It’s a trick of the great character actors that just when you think you know what they’re up to, they have an uncanny ability to startle and surprise you. Jim Broadbent, playing Scrooge in the West End in London this winter, has the look of someone friendly and utterly dependable. When you see him on stage or screen, you immediately warm to him. The 66-year-old Oscar-winning British actor has a genial demeanour: a soothing voice and a humorous glint in his eye. He is a tall man and is almost always instantly recognisable.
Nonetheless, Broadbent continually surprises audiences with his choices. He is extraordinarily versatile, and has played his fair share of creeps and scoundrels as well as those dependable husbands and fathers. He has appeared in sitcoms, Hollywood blockbusters, kids’ movies, musicals and comedies.
The language used in critics’ description of his Scrooge in the new production of A Christmas Carol is revealing. The Independent’s theatre critic Paul Taylor described Broadbent’s performance as “captivating... glorying in his victims’ distress with a gleeful gusto”. In other words, even when he is portraying a miserable old skinflint, he does so with enthusiasm.
Speak to those who’ve worked with Broadbent and they testify to his rigorous professionalism. Max Stafford-Clark directed him in the 1988 Royal Court production of George Farquhar’s 1706 comedy The Recruiting Officer. Broadbent played Sergeant Kite, the army recruiter. “Broadbent’s Kite is... a huge, greasy yob, but resourceful and shrewd with it,” The Spectator wrote of his performance, which combined boorishness, cunning and that familiar Broadbent charm. As Stafford-Clark recalls, the actor always does his homework. In preparation for the role, Broadbent met a military instructor from Sandhurst, who briefed him exhaustively on what soldiers would have experienced during the 1704 Battle of Blenheim, in which Kite and the officer Captain Plume (David Haig) have just fought.
Broadbent was brought up a Quaker. His parents, Roy and Dee, were artists who ran their own rep theatre in a converted church. They were also conscientious objectors who had chosen to work the land rather than fight in the war. “[Broadbent] has that rigour about his background that brings an integrity to what he does,” Stafford-Clark suggests. “He has a very clear idea of what he can and will contribute. That’s not in any sense restrictive. It is very freeing. He throws himself into what he knows he can do.”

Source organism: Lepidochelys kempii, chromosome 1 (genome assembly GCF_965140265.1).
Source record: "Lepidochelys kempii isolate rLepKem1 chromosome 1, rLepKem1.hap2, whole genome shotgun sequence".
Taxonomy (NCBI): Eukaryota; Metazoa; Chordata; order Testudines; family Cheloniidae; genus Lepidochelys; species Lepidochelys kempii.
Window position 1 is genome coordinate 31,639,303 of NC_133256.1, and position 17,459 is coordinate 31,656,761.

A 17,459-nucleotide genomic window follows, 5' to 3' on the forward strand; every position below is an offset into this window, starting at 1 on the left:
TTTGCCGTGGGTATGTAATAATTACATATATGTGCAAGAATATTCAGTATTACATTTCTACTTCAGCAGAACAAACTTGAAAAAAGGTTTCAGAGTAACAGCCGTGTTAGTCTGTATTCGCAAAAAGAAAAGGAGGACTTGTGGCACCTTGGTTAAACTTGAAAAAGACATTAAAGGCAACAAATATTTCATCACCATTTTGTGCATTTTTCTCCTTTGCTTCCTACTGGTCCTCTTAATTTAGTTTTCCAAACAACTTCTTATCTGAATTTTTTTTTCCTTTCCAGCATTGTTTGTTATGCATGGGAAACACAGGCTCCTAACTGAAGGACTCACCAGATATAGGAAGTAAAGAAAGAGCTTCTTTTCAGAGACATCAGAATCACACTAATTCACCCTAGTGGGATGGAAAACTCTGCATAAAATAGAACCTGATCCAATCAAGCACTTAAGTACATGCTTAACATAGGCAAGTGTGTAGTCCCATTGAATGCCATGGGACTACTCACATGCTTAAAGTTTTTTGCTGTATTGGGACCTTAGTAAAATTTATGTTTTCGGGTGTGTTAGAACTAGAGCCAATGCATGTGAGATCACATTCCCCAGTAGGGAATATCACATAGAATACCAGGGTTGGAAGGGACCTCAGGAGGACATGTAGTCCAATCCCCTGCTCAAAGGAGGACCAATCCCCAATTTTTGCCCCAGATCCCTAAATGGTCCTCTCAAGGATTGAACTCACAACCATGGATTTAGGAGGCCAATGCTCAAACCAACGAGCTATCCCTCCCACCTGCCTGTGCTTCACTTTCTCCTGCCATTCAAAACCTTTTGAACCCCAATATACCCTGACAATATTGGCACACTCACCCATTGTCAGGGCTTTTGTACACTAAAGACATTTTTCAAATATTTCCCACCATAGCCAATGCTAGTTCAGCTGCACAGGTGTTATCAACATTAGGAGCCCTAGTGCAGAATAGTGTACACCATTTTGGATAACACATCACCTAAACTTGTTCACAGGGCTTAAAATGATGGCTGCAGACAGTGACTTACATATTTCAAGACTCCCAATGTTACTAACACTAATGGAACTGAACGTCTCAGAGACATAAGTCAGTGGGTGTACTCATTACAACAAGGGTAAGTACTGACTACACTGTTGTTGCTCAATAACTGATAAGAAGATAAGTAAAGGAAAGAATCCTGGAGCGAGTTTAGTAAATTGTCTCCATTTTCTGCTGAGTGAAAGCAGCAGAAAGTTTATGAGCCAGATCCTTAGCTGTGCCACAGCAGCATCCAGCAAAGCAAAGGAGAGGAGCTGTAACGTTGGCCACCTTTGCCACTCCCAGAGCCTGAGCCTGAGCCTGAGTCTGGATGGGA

David M Thompson, the executive producer of Iris, the film for which Broadbent won his Oscar, has been working with him recently on a Julian Barnes adaptation, The Sense of an Ending. He speaks of his subtlety and restraint, which can bring “an immense emotional power to a film”, adding: “Whatever he does, it never feels like acting because it is so real and so sincere. He has a real ability to connect with audiences for this reason. He can be very funny in a dry, ironic way, quite savage when he wants to be, but also very vulnerable and very sympathetic.”
After a brief stint at art school, Broadbent studied acting at the London Academy of Music and Dramatic Arts, graduating in the early 1970s. Casting agents were quick to spot his qualities. So was Mike Leigh, who directed him in the 1979 Hampstead Theatre production of Ecstasy, and has gone on to work with him many times since on such films as Life Is Sweet and Another Year.
“He is a one-off,” Leigh says of the actor. “Jim is a complete artist. He’s an individualist with a completely original take on things. He is very creative. He is incredibly self-critical and can be very, very cautious. But he’s a total character... he has a real insight, an intelligent, sensitive but, at the same time, ironic insight into humanity and human frailty.”
For all his avunicularity, Broadbent is also known, as one collaborator puts it, for “taking no shit from anybody”. He can be surprisingly spiky. He told The Daily Telegraph that one of the upsides of winning his Oscar for for his role as academic John Bayley opposite Judi Dench’s Iris Murdoch in Iris was that he no longer had to “worry about people being patronising”. It helped him deal with the anxiety too. He turned down an OBE. “I didn’t think it would suit me,” he admitted to one journalist, but added he wasn’t unhappy that the news of the declined honour had leaked out.